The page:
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Casa Loma gets a face-lift

1/1/2005


Experts’ surveys reveal extensive deterioration

As we move closer to the millennium, remnants of the past are treasured with a renewed vigor. Over the past few years there has been an increased focus on taking care of our historical sites to ensure that future generations will have the opportunity to appreciate them. People driving down Spadina Road this past spring would have noticed one such restoration project taking place at Casa Loma.

The City of Toronto is responsible for maintaining the exterior roofs and walls of Casa Loma, the stables and the perimeter walls of the gardens. In 1994, the city initiated a project to restore the exterior which had been battered by time and the elements. Summit Restoration Inc. was hired to conduct a survey of the castle and the surrounding structures. As a result of the deterioration revealed in this 1995 survey, the city began an extensive restoration of the famous landmark to stabilize its superstructure.

To carry out the restoration project, Vanbotts Construction Corporation was selected as Construction Manager in 1996, with Taylor/Hazell in the fall of 1996 and January 1997, revealed that certain areas of the exterior roof and wall structures were in an advanced stage of deterioration. The preservation of an invaluable building was not the only issue – the state of these exteriors was such that they posed a public safety hazard.

The maintenance of such an immense building is far from an easy task. Time and Canada’s less than gentle weather have taken their toll. In addition, a number of other factors resulted in the deterioration of the structure. Lack of timely maintenance, outdated repair techniques, and materials reaching or exceeding their life expectancy are just a few of the reasons that Casa Loma’s exterior was in need of rejuvenation.

Key areas which required work were the stable roof, the main entrance, the Scottish tower, the conservatory roof, the potting shed roof, the protective wall surrounding the castle and many of the chimneys and the roof planes on the main building. Areas that called for immediate attention were addressed first. In the interest of public safety, two projects were undertaken in early 1997 – the complete removal of a chimney in April and the stabilization of the potting shed roof. Further work will be done on the conservatory roof, the main entrance and portico, and the stables as these are areas which most directly affect the public.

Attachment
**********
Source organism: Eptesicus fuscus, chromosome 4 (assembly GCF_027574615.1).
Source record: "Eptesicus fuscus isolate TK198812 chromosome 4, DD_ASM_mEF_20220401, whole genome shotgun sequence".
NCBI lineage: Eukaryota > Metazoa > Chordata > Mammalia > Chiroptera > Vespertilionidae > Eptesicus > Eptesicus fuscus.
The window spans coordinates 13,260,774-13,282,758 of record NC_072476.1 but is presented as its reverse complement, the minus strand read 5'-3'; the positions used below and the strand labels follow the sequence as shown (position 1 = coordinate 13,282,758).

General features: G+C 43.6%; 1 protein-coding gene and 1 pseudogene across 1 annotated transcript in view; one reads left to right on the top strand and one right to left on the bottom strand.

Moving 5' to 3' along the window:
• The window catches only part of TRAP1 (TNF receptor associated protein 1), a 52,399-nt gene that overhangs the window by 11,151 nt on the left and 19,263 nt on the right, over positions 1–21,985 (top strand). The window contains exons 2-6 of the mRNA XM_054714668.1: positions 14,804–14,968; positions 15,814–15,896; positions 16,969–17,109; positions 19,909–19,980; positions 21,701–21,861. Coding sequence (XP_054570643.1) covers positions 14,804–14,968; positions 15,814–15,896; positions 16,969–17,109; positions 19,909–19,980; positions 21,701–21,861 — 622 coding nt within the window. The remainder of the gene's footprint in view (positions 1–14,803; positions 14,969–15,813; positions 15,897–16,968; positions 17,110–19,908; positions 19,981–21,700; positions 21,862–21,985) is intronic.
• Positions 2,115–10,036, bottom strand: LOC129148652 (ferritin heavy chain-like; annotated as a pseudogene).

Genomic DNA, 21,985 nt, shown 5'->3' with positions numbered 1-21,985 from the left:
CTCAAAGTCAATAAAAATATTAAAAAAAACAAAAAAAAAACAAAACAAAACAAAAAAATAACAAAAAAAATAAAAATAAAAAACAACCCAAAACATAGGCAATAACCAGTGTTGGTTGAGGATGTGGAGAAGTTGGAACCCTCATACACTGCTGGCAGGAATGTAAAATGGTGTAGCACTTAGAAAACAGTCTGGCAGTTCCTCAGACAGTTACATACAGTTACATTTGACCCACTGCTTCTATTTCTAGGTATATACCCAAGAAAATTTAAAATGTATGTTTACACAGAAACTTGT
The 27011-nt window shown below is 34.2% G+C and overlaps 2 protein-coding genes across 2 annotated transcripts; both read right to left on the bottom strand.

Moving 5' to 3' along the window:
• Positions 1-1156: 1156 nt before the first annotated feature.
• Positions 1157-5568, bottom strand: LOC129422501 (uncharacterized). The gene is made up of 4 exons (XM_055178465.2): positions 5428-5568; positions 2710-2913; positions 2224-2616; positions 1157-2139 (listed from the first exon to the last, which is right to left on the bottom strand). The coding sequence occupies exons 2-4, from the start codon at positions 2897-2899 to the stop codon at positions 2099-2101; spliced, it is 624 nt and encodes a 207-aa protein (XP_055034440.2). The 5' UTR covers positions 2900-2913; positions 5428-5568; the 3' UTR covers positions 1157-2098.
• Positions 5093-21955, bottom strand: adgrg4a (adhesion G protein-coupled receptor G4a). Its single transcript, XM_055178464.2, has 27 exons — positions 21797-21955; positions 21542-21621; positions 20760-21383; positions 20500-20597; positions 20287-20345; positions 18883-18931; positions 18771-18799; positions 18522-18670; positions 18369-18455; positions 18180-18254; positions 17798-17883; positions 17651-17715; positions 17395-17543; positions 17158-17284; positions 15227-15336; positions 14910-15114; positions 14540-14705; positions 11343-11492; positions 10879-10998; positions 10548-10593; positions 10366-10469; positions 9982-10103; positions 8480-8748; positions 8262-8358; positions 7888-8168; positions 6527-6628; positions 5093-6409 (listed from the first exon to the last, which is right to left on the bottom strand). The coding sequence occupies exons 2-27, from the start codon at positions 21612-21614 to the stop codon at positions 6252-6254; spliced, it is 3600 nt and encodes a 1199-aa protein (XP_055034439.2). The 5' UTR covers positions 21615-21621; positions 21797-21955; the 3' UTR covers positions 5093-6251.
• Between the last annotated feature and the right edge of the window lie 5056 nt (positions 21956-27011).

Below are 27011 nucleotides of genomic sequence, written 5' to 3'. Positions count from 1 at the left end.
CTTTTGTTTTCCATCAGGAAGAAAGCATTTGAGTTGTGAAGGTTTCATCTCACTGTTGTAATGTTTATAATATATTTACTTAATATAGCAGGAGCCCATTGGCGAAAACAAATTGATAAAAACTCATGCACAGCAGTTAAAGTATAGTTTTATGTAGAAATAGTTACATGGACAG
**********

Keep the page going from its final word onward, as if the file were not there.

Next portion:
All bricks are not created equal

Restoration of an historical building involves much more than simply patching and beautifying the structure. Extra planning is involved to ensure that the style of the building is maintained in an historically accurate manner, while keeping in mind the costs and longevity of the reconstruction.

In the case of Casa Loma, special emphasis has been placed on the building materials being used. In the past restoration or repairs to the exterior of Casa Loma have resulted in early deterioration of incompatible materials being used. The main materials used in the original construction of Casa Loma were a hard buff clay brick which was laid up with “American Bond” and constructed using lime based mortar. This brick was then faced with random grey sandstone veneer. Cast stone was used mainly for decorative and capstone purposes, and for the conical turrets. The care that Sir Henry Pellatt, the builder and original owner of Casa Loma, took in choosing the materials must be emulated by any restoration team. Replication of these materials is integral to staying true to the original architectural vision of Casa Loma.

In addition, it has been assumed that “Roman Stone”, a patented form of cast concrete, was utilized in the construction of Casa Loma. This assumption is based on the fact that Sir Henry was the president of the Roman Stone Company. In keeping with the mandate to maintain the architectural integrity of Casa Loma, care and time are being taken to recreate the concrete mixture. Taylor/Hazell Architects are developing and testing replacement stone of similar characteristics to ensure performance over a longer period.

Long-term plans

The restoration project at Casa Loma will be phased over several years. The cost of properly restoring the castle is estimated at a minimum cost of $16 million.
Phase One is already under way with a $750,000 budget which is directed towards the stabilization of the conservatory roof, entrance tower and portico.
The second part of this massive project this year will be the masonry restoration of the stables which will include the dismantling and restoration of turrets and main gable, and masonry replacement around the potting shed.

The careful restoration of Casa Loma will ensure that the famous “house on the hill” will continue to be enjoyed by the many visitors it draws each year.

Contact:
Lou Seiler, Director of Marketing
Casa Loma
(416) 923-1171 ext. 212

casaloma.org